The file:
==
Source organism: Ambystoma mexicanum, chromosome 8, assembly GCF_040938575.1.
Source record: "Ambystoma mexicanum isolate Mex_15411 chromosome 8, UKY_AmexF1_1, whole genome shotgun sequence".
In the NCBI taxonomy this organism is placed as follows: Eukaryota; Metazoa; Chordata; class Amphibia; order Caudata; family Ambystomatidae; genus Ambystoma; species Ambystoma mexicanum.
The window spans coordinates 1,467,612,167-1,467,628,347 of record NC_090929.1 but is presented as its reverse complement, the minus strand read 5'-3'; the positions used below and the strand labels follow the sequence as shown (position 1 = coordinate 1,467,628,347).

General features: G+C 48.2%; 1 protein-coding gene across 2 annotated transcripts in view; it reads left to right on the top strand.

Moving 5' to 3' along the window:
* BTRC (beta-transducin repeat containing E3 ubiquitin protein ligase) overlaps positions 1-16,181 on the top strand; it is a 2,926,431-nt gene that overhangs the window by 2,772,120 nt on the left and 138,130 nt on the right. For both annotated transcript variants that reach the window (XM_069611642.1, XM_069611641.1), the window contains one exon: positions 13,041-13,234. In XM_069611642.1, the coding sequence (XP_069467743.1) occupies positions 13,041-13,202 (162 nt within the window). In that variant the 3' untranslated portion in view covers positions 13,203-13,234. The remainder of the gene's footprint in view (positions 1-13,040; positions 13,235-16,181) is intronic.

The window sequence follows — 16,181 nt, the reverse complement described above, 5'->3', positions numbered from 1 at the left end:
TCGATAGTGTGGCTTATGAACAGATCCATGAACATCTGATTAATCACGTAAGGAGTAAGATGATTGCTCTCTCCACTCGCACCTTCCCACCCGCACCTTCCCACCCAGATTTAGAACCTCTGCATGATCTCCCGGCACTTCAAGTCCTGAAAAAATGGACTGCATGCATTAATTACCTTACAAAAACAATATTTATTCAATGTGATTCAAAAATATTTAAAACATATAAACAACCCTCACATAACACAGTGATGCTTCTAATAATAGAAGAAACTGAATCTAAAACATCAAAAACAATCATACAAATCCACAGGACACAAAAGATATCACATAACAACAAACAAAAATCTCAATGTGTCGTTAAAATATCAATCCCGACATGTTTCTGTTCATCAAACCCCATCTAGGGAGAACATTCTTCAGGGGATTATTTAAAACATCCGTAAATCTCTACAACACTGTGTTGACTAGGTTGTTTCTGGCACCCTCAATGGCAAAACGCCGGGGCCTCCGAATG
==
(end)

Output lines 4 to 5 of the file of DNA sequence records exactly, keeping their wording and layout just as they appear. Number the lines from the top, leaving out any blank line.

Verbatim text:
The window spans coordinates 1,467,612,167-1,467,628,347 of record NC_090929.1 but is presented as its reverse complement, the minus strand read 5'-3'; the positions used below and the strand labels follow the sequence as shown (position 1 = coordinate 1,467,628,347).

General features: G+C 48.2%; 1 protein-coding gene across 2 annotated transcripts in view; it reads left to right on the top strand.